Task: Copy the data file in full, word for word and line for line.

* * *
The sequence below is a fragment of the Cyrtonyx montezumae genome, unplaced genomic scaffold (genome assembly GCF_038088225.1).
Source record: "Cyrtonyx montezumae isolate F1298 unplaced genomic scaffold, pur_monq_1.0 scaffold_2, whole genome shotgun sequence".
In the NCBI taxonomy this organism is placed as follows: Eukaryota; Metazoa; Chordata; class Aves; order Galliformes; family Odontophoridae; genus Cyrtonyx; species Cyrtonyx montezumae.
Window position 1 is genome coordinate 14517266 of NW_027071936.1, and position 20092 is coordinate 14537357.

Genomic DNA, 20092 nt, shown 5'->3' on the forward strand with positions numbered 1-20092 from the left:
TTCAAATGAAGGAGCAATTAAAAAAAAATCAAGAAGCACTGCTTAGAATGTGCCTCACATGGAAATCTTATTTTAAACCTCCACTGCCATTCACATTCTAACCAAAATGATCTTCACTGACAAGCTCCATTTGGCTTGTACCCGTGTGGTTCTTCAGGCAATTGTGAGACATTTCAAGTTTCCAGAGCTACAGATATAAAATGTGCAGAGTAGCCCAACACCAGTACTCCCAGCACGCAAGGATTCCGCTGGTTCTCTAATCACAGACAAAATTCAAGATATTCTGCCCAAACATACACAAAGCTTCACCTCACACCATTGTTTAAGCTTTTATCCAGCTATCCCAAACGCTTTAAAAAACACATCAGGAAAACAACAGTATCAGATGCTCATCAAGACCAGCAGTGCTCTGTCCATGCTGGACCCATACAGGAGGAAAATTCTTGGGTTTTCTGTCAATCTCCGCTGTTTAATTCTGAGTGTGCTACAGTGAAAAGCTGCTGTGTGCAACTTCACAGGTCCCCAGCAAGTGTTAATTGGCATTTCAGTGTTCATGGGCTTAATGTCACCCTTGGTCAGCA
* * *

The sequence below is a fragment of the Cyrtonyx montezumae genome, unplaced genomic scaffold (genome assembly GCF_038088225.1).
Source record: "Cyrtonyx montezumae isolate F1298 unplaced genomic scaffold, pur_monq_1.0 scaffold_2, whole genome shotgun sequence".
In the NCBI taxonomy this organism is placed as follows: Eukaryota; Metazoa; Chordata; class Aves; order Galliformes; family Odontophoridae; genus Cyrtonyx; species Cyrtonyx montezumae.
Window position 1 is genome coordinate 14517266 of NW_027071936.1, and position 20092 is coordinate 14537357.

Genomic DNA, 20092 nt, shown 5'->3' on the forward strand with positions numbered 1-20092 from the left:
TTCAAATGAAGGAGCAATTAAAAAAAAATCAAGAAGCACTGCTTAGAATGTGCCTCACATGGAAATCTTATTTTAAACCTCCACTGCCATTCACATTCTAACCAAAATGATCTTCACTGACAAGCTCCATTTGGCTTGTACCCGTGTGGTTCTTCAGGCAATTGTGAGACATTTCAAGTTTCCAGAGCTACAGATATAAAATGTGCAGAGTAGCCCAACACCAGTACTCCCAGCACGCAAGGATTCCGCTGGTTCTCTAATCACAGACAAAATTCAAGATATTCTGCCCAAACATACACAAAGCTTCACCTCACACCATTGTTTAAGCTTTTATCCAGCTATCCCAAACGCTTTAAAAAACACATCAGGAAAACAACAGTATCAGATGCTCATCAAGACCAGCAGTGCTCTGTCCATGCTGGACCCATACAGGAGGAAAATTCTTGGGTTTTCTGTCAATCTCCGCTGTTTAATTCTGAGTGTGCTACAGTGAAAAGCTGCTGTGTGCAACTTCACAGGTCCCCAGCAAGTGTTAATTGGCATTTCAGTGTTCATGGGCTTAATGTCACCCTTGGTCAGCA